ST. GEORGE — As talk of the area’s economic outlook and pending business initiatives were underway at the 28th annual “What’s Up Down South” Economic Summit last week, a topic that may not always be associated with the economy yet is no less important also was discussed – water.

Zach Renstrom, general manager of the Washington County Water Conservancy District, discusses water’s impact on the local economy at the What’s Up Down South Economic Summit in St. George, Utah, Jan. 11, 2024 | Photo by Mori Kessler, St. George News

“Water sustains all,” Zach Renstrom, general manager of the Washington County Water Conservancy District, said at the beginning of his presentation at the summit titled, “The Economic Value of Water.”

Renstrom was quoting ancient Greek philosopher Thales of Miletus as he recounted how water use and development in Washington County have helped the community grow and prosper. It is also the one commodity in the county that can’t be shipped in, he said, so proper management of the county’s sole water source – the Virgin River basin – is key, especially in the face of continuing growth and demand.

“We’ve squeezed that little river really, really hard,” Renstrom said and emphasized that water availability is one of the foundations on which local economic growth is built.

Remove that foundation and a large portion of the economy – namely construction which accounts for 30% of it – starts to collapse.

The resulting economic impact would stretch beyond the construction industry as a ripple effect would hit various businesses previously supported by construction workers who would be left unemployed. This could lead to a loss in overall economic opportunity and prompt young families and young adults to move elsewhere to find work.

Zach Renstrom, general manager of the Washington County Water Conservancy District, discusses water’s impact on the local economy at the What’s Up Down South Economic Summit in St. George, Utah, Jan. 11, 2024 | Photo by Mori Kessler, St. George News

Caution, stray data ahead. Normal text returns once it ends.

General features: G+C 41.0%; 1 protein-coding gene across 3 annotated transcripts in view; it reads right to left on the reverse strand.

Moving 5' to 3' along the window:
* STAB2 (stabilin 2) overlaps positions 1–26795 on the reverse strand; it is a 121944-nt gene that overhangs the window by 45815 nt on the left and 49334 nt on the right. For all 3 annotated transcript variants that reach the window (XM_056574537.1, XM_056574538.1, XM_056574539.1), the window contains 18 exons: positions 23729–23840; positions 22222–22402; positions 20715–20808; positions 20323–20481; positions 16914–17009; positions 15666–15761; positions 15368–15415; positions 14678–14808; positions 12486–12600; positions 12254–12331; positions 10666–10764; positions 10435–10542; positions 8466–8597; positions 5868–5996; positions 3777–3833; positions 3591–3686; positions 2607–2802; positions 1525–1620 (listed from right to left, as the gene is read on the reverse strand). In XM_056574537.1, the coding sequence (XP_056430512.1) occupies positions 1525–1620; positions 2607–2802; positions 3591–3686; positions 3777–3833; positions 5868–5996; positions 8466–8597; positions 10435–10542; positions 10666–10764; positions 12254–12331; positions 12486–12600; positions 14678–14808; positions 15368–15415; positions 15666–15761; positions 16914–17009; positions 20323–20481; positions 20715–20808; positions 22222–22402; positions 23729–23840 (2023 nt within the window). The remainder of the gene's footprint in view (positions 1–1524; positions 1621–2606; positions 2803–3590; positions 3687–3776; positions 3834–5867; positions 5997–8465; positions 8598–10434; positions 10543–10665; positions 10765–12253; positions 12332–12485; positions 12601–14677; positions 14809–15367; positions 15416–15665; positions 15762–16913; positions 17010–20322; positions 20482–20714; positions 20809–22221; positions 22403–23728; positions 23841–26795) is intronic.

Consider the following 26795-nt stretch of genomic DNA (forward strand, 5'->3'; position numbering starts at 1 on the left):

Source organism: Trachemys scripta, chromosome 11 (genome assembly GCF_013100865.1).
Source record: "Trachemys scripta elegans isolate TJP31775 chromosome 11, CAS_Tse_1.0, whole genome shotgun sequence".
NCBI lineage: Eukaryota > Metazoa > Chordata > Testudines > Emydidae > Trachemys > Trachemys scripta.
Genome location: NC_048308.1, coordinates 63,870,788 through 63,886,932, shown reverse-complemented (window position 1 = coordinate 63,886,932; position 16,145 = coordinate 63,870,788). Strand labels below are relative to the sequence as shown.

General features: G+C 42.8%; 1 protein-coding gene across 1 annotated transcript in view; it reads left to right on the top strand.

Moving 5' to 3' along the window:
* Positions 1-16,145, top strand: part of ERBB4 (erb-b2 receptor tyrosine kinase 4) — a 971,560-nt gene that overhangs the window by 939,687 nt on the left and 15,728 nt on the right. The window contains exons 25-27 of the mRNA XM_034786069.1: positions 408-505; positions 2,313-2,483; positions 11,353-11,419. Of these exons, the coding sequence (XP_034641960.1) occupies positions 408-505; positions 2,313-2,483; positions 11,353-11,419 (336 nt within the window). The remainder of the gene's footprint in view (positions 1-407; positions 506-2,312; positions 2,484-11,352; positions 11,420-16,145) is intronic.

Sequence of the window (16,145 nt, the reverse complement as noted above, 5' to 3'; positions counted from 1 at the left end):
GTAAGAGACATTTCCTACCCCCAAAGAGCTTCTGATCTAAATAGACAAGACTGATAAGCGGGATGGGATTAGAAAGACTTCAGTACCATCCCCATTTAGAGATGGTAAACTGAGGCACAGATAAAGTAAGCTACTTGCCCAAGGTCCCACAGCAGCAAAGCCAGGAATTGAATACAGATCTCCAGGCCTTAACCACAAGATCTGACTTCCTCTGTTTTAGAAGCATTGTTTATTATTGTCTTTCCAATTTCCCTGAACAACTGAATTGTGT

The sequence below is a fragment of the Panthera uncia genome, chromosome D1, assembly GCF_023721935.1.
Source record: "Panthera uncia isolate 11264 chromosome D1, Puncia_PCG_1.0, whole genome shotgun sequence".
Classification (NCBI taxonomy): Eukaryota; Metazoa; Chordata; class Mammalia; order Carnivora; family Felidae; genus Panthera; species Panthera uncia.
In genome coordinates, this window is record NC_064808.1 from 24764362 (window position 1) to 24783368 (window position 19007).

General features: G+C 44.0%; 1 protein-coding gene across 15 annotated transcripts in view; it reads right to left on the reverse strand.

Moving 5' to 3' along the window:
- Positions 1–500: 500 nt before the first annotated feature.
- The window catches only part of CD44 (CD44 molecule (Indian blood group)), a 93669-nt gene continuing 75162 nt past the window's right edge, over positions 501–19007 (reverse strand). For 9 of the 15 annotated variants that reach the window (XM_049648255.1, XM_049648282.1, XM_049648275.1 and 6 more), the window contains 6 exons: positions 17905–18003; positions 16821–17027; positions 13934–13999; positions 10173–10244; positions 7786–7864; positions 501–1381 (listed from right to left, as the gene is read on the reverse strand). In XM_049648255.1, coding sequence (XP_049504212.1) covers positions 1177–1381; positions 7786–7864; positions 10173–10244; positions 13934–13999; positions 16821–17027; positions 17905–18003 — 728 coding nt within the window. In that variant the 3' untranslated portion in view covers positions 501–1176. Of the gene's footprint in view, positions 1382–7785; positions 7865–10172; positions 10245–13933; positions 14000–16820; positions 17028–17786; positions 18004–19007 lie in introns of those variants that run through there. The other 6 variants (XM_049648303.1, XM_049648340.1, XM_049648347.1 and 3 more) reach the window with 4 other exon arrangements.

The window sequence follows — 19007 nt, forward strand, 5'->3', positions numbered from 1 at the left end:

Something like that could have happened around 10 years ago if not for water projects like Sand Hollow Reservoir, Renstrom said. Because of that body of water and others maintained by the water district, the county has been able to get through some very dry years.

“I’d much more rather deal with a problem of growth than loss,” Renstrom said.

Unfortunately, the current winter is leading into what may be “a very dry year” if nothing changes in the next few months, Renstrom said. While last year at this time snowpack was noted at over 200% of normal in southwest Utah, this year it currently sits at 53% of normal.

As of Wednesday, that number was at 55% of normal for the region.

Both Sand Hollow and Quail Creek reservoirs are often credited by water managers with providing a stable foundation for the growth of the county’s population and economy.

If there is anything that can stop growth in the county, it would be a lack of available water, Renstrom repeated. He further said it’s the district’s job to plan for growth and not stunt it.

The challenges of growth, as well as issues brought on by the ongoing drought that has gripped the West for over 20 years, Renstrom said the water district has established a 20-year plan that he and other water managers believe can help sustain and conserve the county’s water supply.

This file photo shows a calm day at Sand Hollow Reservoir. The reservoir is credited with sustaining Washington County’s growth over the last 20 years, Hurricane, Utah, Jan. 25, 2023 | Photo by Mori Kessler, St. George News